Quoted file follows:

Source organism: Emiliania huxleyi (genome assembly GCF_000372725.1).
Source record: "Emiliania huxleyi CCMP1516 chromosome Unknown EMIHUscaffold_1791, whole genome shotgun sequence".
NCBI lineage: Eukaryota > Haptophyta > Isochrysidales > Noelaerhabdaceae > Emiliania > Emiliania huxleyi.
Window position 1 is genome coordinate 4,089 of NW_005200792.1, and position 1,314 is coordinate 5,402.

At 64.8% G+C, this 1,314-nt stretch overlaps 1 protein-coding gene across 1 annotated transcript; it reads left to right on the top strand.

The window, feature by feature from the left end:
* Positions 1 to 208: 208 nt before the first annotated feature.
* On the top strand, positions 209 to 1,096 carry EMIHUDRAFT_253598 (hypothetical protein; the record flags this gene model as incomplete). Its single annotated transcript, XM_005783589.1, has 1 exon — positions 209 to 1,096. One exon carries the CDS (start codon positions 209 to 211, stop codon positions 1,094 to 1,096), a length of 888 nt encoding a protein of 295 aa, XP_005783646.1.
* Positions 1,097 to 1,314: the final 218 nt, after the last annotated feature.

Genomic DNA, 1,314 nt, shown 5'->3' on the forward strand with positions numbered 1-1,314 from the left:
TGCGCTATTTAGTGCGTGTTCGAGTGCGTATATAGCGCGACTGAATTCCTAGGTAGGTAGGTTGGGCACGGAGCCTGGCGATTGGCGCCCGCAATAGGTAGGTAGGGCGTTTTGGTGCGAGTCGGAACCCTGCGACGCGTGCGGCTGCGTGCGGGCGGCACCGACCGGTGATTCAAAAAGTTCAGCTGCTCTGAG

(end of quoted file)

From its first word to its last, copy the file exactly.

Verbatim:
Source organism: Emiliania huxleyi (genome assembly GCF_000372725.1).
Source record: "Emiliania huxleyi CCMP1516 chromosome Unknown EMIHUscaffold_1791, whole genome shotgun sequence".
NCBI lineage: Eukaryota > Haptophyta > Isochrysidales > Noelaerhabdaceae > Emiliania > Emiliania huxleyi.
Window position 1 is genome coordinate 4,089 of NW_005200792.1, and position 1,314 is coordinate 5,402.

At 64.8% G+C, this 1,314-nt stretch overlaps 1 protein-coding gene across 1 annotated transcript; it reads left to right on the top strand.

The window, feature by feature from the left end:
* Positions 1 to 208: 208 nt before the first annotated feature.
* On the top strand, positions 209 to 1,096 carry EMIHUDRAFT_253598 (hypothetical protein; the record flags this gene model as incomplete). Its single annotated transcript, XM_005783589.1, has 1 exon — positions 209 to 1,096. One exon carries the CDS (start codon positions 209 to 211, stop codon positions 1,094 to 1,096), a length of 888 nt encoding a protein of 295 aa, XP_005783646.1.
* Positions 1,097 to 1,314: the final 218 nt, after the last annotated feature.

Genomic DNA, 1,314 nt, shown 5'->3' on the forward strand with positions numbered 1-1,314 from the left:
TGCGCTATTTAGTGCGTGTTCGAGTGCGTATATAGCGCGACTGAATTCCTAGGTAGGTAGGTTGGGCACGGAGCCTGGCGATTGGCGCCCGCAATAGGTAGGTAGGGCGTTTTGGTGCGAGTCGGAACCCTGCGACGCGTGCGGCTGCGTGCGGGCGGCACCGACCGGTGATTCAAAAAGTTCAGCTGCTCTGAG